Some two thousand years ago, Chinese general Sun Tzu penned The Art of War — an ancient military treatise that went on to become one of the most timeless and revered strategy books of all time, its insights extending beyond the military and into just about every domain of tactical intelligence. In The Art of War: A Graphic Novel (UK; public library), writer Kelly Roman and illustrator Michael DeWeese adapt the classic to a futuristic world where wars are waged on a militarized Wall Street, China is the dominant global superpower, and Sun Tzu’s ancient teachings unfold in a dystopian interplay between corporate greed and the undying human capacity for empathy.
A decade after his seminal masterpiece of journalism in comic form, Palestine, Maltese-American comics artist and journalist Joe Sacco, whom Christopher Hitchens once termed “our moral draughtsman,” brings us Journalism (UK; public library — a magnificent master-collection of Sacco’s finest graphic reporting, spanning more than a decade of work and covering politics and human rights across such pressing subjects as the fate of Saharan refugees, the Iraq war, the Hague trial of Bosnian tyrant Milan Kovacevic, the Abu Ghraib torture scandals, and more, all the while peeling away at the most resonant generalities of the human condition with his darkly humorous and wry visual reportage on specific situations and historical events.
THE BEATLES IN COMICS
The Beatles were only together for a decade, yet they remain the most massive and enduring phenomenon in music culture some four decades after their breakup. Shortly after the recent discovery of the Fab Four’s final photo shoot comes Beatles in Comic Strips (UK; public library), edited by journalist and music critic Enzo Gentile — a grown-up Beatle geek’s counterpart to the lovely vintage children’s book We Love You Beatles, collecting more than 200 rare cartoon strips dedicated to John, Paul, George, and Ringo to mark the fiftieth anniversary of their first single, “Love Me Do.”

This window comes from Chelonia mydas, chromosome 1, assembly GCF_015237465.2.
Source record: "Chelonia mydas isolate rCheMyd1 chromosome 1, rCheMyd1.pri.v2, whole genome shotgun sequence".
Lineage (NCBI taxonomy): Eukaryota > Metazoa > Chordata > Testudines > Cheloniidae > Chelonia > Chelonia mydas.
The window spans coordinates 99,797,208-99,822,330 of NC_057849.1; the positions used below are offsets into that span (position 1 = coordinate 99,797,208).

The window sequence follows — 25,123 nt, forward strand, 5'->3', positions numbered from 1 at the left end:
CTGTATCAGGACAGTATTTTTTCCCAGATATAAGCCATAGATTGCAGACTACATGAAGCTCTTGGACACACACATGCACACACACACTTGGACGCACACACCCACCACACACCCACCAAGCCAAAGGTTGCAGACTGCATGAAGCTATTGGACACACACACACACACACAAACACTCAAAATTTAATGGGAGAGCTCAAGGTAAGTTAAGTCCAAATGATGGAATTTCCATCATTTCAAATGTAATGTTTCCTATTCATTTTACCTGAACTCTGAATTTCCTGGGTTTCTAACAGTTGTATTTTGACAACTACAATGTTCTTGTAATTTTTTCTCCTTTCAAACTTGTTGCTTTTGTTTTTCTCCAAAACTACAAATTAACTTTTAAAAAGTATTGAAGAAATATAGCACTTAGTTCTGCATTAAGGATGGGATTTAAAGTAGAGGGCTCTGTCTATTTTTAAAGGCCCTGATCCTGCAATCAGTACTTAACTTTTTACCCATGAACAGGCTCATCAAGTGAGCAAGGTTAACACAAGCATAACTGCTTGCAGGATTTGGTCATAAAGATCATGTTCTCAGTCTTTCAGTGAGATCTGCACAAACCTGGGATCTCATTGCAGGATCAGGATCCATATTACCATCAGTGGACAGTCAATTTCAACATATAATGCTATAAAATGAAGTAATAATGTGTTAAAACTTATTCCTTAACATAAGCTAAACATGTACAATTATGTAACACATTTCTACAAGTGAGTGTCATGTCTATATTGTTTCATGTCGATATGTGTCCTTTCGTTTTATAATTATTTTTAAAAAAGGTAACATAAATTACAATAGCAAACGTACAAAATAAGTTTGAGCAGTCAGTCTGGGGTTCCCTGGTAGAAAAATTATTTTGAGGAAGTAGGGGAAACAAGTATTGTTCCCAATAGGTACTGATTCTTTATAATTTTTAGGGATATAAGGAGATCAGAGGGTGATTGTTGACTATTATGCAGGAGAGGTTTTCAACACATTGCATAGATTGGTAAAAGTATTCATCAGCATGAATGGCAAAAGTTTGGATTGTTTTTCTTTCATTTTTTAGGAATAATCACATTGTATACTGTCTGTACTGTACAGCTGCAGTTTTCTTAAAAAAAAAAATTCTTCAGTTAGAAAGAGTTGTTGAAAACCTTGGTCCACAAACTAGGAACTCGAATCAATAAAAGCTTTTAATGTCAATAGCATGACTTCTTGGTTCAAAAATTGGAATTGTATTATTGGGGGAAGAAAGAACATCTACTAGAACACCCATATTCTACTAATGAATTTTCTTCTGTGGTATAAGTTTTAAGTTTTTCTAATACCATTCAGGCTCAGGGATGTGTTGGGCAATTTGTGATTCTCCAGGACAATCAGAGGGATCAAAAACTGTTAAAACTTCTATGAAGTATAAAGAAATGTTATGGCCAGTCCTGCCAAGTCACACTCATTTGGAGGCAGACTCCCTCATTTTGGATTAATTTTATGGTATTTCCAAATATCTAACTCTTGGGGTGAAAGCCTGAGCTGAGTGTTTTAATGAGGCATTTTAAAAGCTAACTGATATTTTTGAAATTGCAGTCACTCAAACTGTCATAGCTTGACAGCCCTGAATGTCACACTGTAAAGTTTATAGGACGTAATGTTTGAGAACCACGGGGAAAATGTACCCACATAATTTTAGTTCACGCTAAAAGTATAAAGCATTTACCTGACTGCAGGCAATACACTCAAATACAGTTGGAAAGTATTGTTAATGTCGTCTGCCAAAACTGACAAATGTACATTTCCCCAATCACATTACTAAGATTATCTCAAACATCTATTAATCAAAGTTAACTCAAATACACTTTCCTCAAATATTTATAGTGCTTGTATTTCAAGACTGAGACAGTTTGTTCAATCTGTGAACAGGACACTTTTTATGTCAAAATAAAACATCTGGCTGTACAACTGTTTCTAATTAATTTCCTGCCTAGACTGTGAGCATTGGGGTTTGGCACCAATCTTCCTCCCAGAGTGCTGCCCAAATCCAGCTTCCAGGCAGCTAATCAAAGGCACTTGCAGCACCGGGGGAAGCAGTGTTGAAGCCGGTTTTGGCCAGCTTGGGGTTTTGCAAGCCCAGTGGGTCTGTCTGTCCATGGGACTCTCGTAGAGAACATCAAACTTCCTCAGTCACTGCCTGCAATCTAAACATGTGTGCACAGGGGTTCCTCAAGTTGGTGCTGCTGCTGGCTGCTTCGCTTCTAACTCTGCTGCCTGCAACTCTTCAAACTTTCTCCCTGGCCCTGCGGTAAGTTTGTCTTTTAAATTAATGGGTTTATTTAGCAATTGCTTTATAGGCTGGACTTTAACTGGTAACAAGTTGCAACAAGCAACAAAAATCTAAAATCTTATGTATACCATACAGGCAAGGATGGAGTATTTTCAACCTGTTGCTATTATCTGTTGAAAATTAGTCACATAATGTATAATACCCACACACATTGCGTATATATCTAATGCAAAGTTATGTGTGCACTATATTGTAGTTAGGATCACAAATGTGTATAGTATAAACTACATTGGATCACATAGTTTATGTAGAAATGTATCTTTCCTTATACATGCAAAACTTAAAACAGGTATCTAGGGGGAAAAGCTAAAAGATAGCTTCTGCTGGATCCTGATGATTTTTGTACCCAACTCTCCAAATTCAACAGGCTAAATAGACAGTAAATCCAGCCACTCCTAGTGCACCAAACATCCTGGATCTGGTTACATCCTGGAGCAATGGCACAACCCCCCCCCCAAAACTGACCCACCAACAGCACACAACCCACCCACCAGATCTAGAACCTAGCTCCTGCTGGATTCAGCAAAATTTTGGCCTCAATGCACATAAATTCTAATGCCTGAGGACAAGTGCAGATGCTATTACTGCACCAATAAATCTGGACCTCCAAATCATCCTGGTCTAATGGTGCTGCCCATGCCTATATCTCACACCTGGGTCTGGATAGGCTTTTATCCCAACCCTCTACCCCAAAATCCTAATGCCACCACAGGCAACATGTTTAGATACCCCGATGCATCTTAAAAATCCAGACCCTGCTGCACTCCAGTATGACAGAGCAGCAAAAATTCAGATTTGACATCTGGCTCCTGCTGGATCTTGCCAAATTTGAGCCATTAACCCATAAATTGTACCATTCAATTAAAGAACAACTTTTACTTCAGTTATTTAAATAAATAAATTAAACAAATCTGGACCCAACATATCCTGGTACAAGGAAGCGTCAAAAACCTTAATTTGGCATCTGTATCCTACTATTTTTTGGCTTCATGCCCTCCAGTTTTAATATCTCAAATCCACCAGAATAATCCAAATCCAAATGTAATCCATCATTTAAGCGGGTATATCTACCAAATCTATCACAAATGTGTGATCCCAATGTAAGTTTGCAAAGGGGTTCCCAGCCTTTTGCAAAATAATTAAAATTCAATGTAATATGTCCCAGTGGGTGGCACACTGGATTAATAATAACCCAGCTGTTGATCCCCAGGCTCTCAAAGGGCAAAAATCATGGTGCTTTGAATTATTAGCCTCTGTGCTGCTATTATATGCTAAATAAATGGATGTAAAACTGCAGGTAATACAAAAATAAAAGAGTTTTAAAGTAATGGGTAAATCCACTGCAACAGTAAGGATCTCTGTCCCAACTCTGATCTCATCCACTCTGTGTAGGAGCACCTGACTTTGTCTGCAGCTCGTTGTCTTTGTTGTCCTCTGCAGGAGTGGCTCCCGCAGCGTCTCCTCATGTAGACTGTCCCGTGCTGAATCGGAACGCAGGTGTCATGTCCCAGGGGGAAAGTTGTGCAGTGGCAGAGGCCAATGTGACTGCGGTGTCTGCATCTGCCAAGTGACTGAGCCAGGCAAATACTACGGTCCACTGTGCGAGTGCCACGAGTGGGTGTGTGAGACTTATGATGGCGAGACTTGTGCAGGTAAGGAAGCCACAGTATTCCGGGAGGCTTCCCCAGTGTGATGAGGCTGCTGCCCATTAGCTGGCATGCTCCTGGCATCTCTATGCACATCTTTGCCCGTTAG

Walter Isaacson’s biography of Steve Jobs have been one of 2011’s best biographies, but it severely skirts a significant aspect of Jobs’ life. The Zen of Steve Jobs (UK; public library), produced by Forbes and data visualization studio JESS3, is a graphic novella that explores the period of Jobs’s life when he was fired from Apple in the mid-80s and how he dealt with it — by turning to Buddhism and reconnecting with a friend he had met nearly a decade earlier, Zen-Buddhist priest and designer Kobun Chino Otogawa (1938-2002), who not only taught Jobs the elements of Zen practice but also shared his passion for sophisticated design and aesthetic rigor. Though most of the book is speculative, reimagining a narrative based on sparse background facts from a relationship that took place mostly in private, it is unexpectedly rich in its graphic simplicity.
A lot of these ideas of simplicity, sophistication, beauty, control came out of this Zen period. The way that we thought about this period in Steve Jobs’s life is kind of like ‘the lost years’ — it is not only the moment when he is the hero, and goes away, and comes back, and does all these triumphant things, but it’s also a period of his life that we maybe haven’t seen.”